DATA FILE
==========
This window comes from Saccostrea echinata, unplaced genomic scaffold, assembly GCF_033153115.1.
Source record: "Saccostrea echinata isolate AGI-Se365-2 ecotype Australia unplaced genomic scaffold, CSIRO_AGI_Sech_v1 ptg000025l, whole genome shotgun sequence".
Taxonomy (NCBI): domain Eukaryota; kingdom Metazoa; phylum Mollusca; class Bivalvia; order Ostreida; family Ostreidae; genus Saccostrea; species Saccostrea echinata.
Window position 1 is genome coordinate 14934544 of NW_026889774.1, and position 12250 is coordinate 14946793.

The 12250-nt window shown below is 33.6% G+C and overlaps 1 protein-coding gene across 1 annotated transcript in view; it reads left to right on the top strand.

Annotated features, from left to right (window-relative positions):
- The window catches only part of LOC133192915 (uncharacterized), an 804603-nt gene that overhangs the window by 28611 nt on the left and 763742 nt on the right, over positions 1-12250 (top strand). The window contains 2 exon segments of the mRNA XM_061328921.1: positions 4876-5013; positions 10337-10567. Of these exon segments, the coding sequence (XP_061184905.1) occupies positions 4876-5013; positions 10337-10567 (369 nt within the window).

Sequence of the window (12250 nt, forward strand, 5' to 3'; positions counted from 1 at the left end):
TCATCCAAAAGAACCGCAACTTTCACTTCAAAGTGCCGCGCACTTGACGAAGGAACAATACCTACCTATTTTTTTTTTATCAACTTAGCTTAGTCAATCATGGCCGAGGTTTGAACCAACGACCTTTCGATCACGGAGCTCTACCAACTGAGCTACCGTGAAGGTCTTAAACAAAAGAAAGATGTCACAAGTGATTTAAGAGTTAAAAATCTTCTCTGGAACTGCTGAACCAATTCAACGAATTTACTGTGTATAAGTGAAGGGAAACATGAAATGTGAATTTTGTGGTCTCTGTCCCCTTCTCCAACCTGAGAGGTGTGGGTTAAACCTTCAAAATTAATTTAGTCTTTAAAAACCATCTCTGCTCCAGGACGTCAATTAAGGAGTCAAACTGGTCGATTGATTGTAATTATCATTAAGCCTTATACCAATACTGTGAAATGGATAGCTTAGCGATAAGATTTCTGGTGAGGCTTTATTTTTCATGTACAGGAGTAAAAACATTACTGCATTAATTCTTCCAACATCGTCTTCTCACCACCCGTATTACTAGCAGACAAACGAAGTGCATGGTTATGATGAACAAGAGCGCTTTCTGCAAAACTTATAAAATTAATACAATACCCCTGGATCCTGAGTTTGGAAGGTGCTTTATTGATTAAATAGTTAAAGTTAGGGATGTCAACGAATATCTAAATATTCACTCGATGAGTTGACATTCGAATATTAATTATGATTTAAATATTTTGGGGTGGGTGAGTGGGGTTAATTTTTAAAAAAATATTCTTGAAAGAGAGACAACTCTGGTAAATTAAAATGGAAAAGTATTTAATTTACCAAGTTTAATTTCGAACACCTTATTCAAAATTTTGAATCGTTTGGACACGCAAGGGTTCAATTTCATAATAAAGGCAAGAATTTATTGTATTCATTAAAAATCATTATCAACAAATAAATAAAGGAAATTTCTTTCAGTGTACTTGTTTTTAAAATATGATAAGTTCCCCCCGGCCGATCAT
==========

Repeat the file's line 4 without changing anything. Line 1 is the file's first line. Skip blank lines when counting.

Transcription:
Window position 1 is genome coordinate 14934544 of NW_026889774.1, and position 12250 is coordinate 14946793.